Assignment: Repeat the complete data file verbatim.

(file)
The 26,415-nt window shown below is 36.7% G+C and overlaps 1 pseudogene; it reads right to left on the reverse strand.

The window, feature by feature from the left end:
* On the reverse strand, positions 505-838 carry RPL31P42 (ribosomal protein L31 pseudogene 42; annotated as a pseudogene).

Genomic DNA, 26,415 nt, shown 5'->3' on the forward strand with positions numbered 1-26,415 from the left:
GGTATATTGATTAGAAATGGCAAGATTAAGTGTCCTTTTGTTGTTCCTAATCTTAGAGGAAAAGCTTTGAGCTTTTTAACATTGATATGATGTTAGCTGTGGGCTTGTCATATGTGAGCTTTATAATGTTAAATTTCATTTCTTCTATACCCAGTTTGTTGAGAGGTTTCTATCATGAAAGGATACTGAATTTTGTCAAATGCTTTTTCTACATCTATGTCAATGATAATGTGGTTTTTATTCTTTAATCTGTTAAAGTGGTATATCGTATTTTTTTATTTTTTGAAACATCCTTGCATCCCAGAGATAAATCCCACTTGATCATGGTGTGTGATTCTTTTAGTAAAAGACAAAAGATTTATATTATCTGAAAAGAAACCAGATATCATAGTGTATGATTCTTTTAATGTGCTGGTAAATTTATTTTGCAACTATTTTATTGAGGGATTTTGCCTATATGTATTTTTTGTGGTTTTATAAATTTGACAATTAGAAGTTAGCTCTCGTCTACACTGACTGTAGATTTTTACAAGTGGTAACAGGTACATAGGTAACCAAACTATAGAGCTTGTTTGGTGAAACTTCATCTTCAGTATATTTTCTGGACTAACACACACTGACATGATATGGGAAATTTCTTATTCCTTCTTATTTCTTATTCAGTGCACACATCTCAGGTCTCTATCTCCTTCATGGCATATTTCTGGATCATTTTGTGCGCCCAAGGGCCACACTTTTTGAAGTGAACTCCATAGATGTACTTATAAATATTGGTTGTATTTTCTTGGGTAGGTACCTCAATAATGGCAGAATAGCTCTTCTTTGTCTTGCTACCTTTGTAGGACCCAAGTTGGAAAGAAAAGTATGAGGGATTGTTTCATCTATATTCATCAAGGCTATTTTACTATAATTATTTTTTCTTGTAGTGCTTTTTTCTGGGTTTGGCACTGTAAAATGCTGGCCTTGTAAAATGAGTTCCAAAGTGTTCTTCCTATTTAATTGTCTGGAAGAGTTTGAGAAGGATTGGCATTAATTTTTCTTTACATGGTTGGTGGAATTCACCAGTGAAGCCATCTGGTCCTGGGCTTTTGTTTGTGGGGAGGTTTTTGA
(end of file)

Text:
The 26,415-nt window shown below is 36.7% G+C and overlaps 1 pseudogene; it reads right to left on the reverse strand.

The window, feature by feature from the left end:
* On the reverse strand, positions 505-838 carry RPL31P42 (ribosomal protein L31 pseudogene 42; annotated as a pseudogene).

Genomic DNA, 26,415 nt, shown 5'->3' on the forward strand with positions numbered 1-26,415 from the left:
GGTATATTGATTAGAAATGGCAAGATTAAGTGTCCTTTTGTTGTTCCTAATCTTAGAGGAAAAGCTTTGAGCTTTTTAACATTGATATGATGTTAGCTGTGGGCTTGTCATATGTGAGCTTTATAATGTTAAATTTCATTTCTTCTATACCCAGTTTGTTGAGAGGTTTCTATCATGAAAGGATACTGAATTTTGTCAAATGCTTTTTCTACATCTATGTCAATGATAATGTGGTTTTTATTCTTTAATCTGTTAAAGTGGTATATCGTATTTTTTTATTTTTTGAAACATCCTTGCATCCCAGAGATAAATCCCACTTGATCATGGTGTGTGATTCTTTTAGTAAAAGACAAAAGATTTATATTATCTGAAAAGAAACCAGATATCATAGTGTATGATTCTTTTAATGTGCTGGTAAATTTATTTTGCAACTATTTTATTGAGGGATTTTGCCTATATGTATTTTTTGTGGTTTTATAAATTTGACAATTAGAAGTTAGCTCTCGTCTACACTGACTGTAGATTTTTACAAGTGGTAACAGGTACATAGGTAACCAAACTATAGAGCTTGTTTGGTGAAACTTCATCTTCAGTATATTTTCTGGACTAACACACACTGACATGATATGGGAAATTTCTTATTCCTTCTTATTTCTTATTCAGTGCACACATCTCAGGTCTCTATCTCCTTCATGGCATATTTCTGGATCATTTTGTGCGCCCAAGGGCCACACTTTTTGAAGTGAACTCCATAGATGTACTTATAAATATTGGTTGTATTTTCTTGGGTAGGTACCTCAATAATGGCAGAATAGCTCTTCTTTGTCTTGCTACCTTTGTAGGACCCAAGTTGGAAAGAAAAGTATGAGGGATTGTTTCATCTATATTCATCAAGGCTATTTTACTATAATTATTTTTTCTTGTAGTGCTTTTTTCTGGGTTTGGCACTGTAAAATGCTGGCCTTGTAAAATGAGTTCCAAAGTGTTCTTCCTATTTAATTGTCTGGAAGAGTTTGAGAAGGATTGGCATTAATTTTTCTTTACATGGTTGGTGGAATTCACCAGTGAAGCCATCTGGTCCTGGGCTTTTGTTTGTGGGGAGGTTTTTGA